Alabama businessman Donald Watkins was in Minneapolis Wednesday to assess potential ballpark sites. Watkins is exploring a possible purchase of the Minnesota Twins and has pledged to build a new stadium entirely with private dollars if he's able to acquire the team. Meanwhile, Gov. Jesse Ventura says he hasn't changed his stance on a ballpark, despite a willingness to call a special session if lawmakers can't address the issue in the regular course of business.
Watkins met with Minneapolis Mayor R. T. Rybak to take a walk-around of a potential downtown ballpark site. Watkins, who has met recently with officials from Major League Baseball as well as with Twins owner Carl Pohlad, said confidentiality agreements prevent him from discussing any purchase negotiations.
"All I can tell you is that right now, in my office this is the number-one priority. I work it every day, every night. I have a team of investment bankers, a team of tax accountants, construction firms, all of them working, trying to get information available so that we can process it and make some decisions," Watkins said.
Watkins says he was unable to arrange a similar tour in St. Paul, where Mayor Randy Kelly has floated a plan to build a ballpark in part through a local bar and restaurant tax. Watkins, on the other hand, has pledged to finance a stadium strictly with private dollars if a sale can be successfully negotiated.
Gov. Jesse Ventura says that possibility could prevent many headaches at the Capitol. But Ventura also says if necessary, he'd considered calling lawmakers into special session to resolve the stadium issue.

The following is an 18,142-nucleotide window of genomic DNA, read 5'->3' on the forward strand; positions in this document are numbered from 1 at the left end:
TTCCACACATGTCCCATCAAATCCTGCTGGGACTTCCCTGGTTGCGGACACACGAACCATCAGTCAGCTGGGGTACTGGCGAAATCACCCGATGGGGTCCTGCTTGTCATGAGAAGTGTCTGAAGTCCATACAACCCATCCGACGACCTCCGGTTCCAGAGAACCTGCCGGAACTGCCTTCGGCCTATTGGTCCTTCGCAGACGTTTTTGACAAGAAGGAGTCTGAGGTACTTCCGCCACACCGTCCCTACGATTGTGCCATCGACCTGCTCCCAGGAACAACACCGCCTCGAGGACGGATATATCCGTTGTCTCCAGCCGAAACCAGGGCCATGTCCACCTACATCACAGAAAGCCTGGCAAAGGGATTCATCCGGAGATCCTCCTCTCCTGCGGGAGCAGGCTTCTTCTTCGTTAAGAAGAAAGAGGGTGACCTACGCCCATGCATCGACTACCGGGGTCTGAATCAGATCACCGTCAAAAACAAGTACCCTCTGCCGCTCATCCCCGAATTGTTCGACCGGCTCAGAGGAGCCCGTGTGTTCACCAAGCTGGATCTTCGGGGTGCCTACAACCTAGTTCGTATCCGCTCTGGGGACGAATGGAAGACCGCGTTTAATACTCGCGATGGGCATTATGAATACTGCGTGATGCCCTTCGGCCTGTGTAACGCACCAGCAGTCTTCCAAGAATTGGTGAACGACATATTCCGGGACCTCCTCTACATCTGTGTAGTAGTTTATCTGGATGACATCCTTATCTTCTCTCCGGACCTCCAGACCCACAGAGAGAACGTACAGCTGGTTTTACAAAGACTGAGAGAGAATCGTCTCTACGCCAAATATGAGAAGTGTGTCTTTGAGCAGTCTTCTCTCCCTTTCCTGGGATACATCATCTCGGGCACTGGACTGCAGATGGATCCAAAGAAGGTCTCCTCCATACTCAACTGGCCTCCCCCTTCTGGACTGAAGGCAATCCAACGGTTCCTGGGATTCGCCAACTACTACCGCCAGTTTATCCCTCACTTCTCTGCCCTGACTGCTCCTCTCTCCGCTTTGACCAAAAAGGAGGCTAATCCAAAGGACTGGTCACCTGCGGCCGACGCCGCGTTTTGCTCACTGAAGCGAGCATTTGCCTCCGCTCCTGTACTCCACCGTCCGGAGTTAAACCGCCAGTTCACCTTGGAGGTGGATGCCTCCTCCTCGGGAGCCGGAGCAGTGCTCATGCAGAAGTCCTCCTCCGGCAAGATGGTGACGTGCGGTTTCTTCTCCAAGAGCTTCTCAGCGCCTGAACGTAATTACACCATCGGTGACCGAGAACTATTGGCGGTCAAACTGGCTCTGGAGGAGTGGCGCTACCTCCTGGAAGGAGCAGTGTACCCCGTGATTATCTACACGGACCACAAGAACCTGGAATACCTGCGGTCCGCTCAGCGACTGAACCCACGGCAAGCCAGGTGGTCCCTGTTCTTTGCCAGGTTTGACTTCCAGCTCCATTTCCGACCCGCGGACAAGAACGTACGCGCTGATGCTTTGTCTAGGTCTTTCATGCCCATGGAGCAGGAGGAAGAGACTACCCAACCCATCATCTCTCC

"I just view that whatever support we can give to keep the Twins in Minnesota, we certainly are available to do that, and not going beyond the calling of a special session if they don't, but there are higher priority work to do which may consume the whole session," Ventura said.
Ventura says he expects lawmakers to patch a projected budget deficit of $2 billion over the next year and a half as well as an ongoing $1.2 billion hole. He'll also want to see a capital investments bill and a redistricting plan before tackling stadium financing.
Assistant Senate Majority Leader John Hottinger says he agrees with Ventura's priorities, but the Mankato Democrat also welcomed the governor's support for a stadium solution.
"On the positive side, I think it reflects the work of the commission that has gone around the state and taken public input and a recognition by the governor that support for finding a financing proposal has grown," he said.
The stadium panel has proposed two new stadiums - one for the Twins, one to be shared by the Vikings and the University of Minnesota Gophers. The state's portion of construction costs would be repaid through a menu of new taxes, surcharges, and revenues designed not to drain resources from the state's general fund.
Hottinger says, however, that talk of a special session is premature at this point. Republican House Speaker Steve Sviggum agrees. He says there should be plenty of time to deal with all legislative matters in the course of the regular session.
"After the legislative session deals with the budget issues and transportation issue, we certainly would have time to bring a quick stadium vote to the House and Senate floors. I don't know why we'd need special sessions. I mean, we're one week into this session, why would we be talking special sessions? I have no idea," Sviggum said.
Sviggum, too, noted Watkins visit to the Twin Cities. And he echoed the governor, saying if Watkins can clinch a deal, there will be little left for lawmakers to consider.More from MPR